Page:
Find out how credit scores are calculated and how creditors might use them to make certain lending decisions about you.
What is the difference among the two nationwide credit reporting agencies’ credit scores?
A credit score is a three-digit number, ranging between 300 and 900, which is designed to represent your credit risk, or the likelihood you will pay your bills on time. A credit score is calculated based on the information in your credit report.
The way your credit score is calculated and the contents of your consumer file may vary between the two nationwide credit reporting agencies (Equifax® and Trans Union of Canada, Inc.). This is because not all creditors report to both agencies and there are different credit scoring models. While most creditors do report to both, you may hold an account with a creditor that only reports to one, or a creditor that doesn’t report to any. There are many different credit scores used by lenders, including credit scores provided by the two credit reporting agencies, and credit scores that are custom built and used by a specific lender.
Understanding Hard Inquiries on Your Credit Report
Some consumers are reluctant to check their credit report because they are concerned that doing so may impact their credit score. While pulling your own credit report does result in an inquiry on your credit report, it will not affect your credit score. In fact, knowing what information is in your credit report and checking your credit may help you get in the habit of monitoring your financial accounts.
One of the ways of establishing smart credit behaviour is to understand how inquiries work and what counts as a “hard” inquiry on your credit report.
“If you’re shopping for a new auto or mortgage loan, the multiple inquiries are generally counted as one inquiry”
- Equifax Canada
What is hard inquiry?
When a lender or company makes a request to review your credit report as part of the loan application process, that request is recorded on your credit report as a hard inquiry, and it usually will impact your credit score. This is different from a “soft” inquiry, which can result when you check your own credit or when a promotional credit card offer is generated. Soft inquiries typically do not impact your credit score.
Hard inquiries serve as a timeline of when you have applied for new credit and may stay on your credit report for up to 36 months. Depending on your unique credit history, they could indicate different things to different lenders.
Recent hard inquiries on your credit report tell a lender that you are currently shopping for new credit. This may be meaningful to a potential lender when assessing your creditworthiness.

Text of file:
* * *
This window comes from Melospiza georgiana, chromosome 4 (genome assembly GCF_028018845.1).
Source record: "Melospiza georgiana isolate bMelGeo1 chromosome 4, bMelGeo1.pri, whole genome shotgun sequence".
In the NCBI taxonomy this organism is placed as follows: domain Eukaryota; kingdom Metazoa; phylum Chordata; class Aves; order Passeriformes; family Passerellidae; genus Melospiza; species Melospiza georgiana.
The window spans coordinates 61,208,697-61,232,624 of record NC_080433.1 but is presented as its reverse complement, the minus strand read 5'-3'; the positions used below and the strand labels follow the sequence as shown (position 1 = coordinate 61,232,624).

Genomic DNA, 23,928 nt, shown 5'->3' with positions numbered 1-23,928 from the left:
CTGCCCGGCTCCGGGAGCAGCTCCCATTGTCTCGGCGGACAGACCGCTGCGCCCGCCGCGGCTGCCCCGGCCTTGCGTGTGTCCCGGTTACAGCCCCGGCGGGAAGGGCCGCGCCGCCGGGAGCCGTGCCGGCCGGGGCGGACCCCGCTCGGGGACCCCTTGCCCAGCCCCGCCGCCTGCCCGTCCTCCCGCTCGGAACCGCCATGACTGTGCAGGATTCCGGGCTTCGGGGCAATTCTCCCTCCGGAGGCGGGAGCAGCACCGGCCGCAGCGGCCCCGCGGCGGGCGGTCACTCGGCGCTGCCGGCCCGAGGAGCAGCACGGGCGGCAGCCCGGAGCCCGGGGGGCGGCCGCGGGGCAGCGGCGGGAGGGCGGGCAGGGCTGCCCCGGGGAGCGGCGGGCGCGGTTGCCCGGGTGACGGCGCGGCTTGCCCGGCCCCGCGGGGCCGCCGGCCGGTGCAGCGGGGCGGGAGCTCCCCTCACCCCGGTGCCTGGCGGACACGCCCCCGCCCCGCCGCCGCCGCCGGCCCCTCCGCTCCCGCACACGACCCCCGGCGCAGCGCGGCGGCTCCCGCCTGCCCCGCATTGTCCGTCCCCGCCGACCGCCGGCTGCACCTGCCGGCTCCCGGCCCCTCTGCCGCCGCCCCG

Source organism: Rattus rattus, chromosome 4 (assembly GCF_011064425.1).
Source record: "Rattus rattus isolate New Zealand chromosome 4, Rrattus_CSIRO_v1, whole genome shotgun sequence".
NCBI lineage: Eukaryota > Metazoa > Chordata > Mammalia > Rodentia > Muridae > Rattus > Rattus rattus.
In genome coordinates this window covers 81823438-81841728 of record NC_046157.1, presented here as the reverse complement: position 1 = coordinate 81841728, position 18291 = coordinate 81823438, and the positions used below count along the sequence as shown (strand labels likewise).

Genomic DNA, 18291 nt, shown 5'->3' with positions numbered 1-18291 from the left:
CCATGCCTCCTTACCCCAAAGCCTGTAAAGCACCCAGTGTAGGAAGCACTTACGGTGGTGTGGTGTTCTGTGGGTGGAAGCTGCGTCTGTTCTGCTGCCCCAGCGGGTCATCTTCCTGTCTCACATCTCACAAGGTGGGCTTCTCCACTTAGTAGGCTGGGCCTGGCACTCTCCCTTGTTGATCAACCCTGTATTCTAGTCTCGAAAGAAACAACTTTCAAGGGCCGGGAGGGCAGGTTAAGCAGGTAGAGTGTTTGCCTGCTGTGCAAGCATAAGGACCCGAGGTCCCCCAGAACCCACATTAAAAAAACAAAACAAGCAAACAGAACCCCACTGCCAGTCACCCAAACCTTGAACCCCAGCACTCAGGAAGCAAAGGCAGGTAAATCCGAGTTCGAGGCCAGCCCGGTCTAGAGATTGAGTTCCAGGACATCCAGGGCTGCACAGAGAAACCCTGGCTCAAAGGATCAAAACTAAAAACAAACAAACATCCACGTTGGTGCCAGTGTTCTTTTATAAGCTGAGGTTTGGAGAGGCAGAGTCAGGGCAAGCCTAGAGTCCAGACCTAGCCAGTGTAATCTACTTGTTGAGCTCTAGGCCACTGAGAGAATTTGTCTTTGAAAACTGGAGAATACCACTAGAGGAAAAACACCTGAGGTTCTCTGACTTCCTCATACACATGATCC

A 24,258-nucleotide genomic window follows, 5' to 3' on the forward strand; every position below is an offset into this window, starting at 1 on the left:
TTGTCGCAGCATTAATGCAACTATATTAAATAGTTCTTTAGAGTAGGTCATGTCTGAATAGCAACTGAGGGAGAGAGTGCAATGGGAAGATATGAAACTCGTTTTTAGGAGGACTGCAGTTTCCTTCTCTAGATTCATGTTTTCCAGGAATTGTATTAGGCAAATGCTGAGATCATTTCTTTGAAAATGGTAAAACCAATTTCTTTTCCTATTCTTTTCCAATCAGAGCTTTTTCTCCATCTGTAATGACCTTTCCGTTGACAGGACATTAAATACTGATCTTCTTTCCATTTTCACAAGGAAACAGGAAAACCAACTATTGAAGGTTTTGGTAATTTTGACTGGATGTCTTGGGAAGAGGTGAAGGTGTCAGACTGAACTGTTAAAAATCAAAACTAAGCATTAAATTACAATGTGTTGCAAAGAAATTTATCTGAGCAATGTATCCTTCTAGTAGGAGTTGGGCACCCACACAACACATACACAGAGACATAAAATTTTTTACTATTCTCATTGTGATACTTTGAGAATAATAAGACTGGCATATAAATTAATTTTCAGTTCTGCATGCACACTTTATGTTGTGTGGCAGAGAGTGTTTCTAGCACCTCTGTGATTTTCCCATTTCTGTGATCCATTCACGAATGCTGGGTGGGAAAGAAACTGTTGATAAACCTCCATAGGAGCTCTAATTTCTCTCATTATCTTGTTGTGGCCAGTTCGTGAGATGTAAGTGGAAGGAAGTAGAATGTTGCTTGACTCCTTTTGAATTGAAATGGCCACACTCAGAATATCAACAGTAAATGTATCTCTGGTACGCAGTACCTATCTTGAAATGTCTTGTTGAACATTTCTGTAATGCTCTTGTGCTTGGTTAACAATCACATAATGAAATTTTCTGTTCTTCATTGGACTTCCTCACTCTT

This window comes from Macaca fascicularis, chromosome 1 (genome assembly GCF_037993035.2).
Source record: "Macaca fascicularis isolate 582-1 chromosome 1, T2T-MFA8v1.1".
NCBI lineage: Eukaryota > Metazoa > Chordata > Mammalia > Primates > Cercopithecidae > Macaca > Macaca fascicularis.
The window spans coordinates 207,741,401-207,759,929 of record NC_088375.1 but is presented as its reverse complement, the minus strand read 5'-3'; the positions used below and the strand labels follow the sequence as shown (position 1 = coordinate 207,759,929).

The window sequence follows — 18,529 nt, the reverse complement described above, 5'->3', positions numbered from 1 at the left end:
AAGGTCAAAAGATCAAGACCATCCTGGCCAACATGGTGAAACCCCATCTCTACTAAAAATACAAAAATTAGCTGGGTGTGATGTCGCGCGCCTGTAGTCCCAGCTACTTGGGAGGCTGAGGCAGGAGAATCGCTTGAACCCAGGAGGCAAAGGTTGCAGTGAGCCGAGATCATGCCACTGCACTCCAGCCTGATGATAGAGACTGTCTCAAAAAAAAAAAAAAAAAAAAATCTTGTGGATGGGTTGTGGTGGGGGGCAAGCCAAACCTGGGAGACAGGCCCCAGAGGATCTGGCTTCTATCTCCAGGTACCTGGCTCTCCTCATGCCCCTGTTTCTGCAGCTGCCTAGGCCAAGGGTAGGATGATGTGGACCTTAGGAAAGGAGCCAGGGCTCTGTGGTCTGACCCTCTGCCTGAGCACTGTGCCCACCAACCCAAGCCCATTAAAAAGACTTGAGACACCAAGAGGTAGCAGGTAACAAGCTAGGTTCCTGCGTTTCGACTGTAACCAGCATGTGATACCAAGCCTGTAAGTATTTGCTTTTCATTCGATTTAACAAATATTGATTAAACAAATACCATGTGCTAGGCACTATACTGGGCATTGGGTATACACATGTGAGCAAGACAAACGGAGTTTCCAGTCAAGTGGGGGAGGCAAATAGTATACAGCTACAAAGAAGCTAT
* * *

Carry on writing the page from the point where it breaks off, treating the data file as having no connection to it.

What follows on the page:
Exceptions to the impact on your credit score
If you’re shopping for a new auto or mortgage loan, the multiple inquiries are generally counted as one inquiry.
The time frames vary for these exceptions. All new auto or mortgage loan inquiries will show on the credit file; however, only one of the inquiries within a specified window of time will impact your credit score. Depending on the credit scoring model being used, the window of time varies from 14 days up to 45 days.
This exception does not apply to credit cards or when you apply for several credit cards at once.
Plan before shopping for a loan
Before shopping for a loan, it’s always smart to proactively plan your finances.
First, learn whether the type of credit you’re applying for can have its hard inquiries treated as a single inquiry. If so, determine the applicable time frame. Then you can plan your shopping period, accordingly.
Second, you may also want to check your credit before getting quotes to understand what information is reported in your credit file. You can request a free credit report from each of the two nationwide credit reporting agencies by visiting their websites.
If you’re worried about the effect that multiple hard inquiries may have on your credit file, it may be tempting to accept an offer early rather than allow multiple hard inquiries on your credit. However, consider your individual situation carefully before cutting your shopping period short. In many cases, the impact hard inquiries have on your credit score from shopping around will likely be minimal compared to the long-term benefits of finding a loan with a low interest rate.
The more informed you are about what happens when you apply for a loan, the better you can prepare for the process. Making a plan for how you will manage hard inquiries now, before you start shopping, may help you prepare for any impact they might have on your credit score.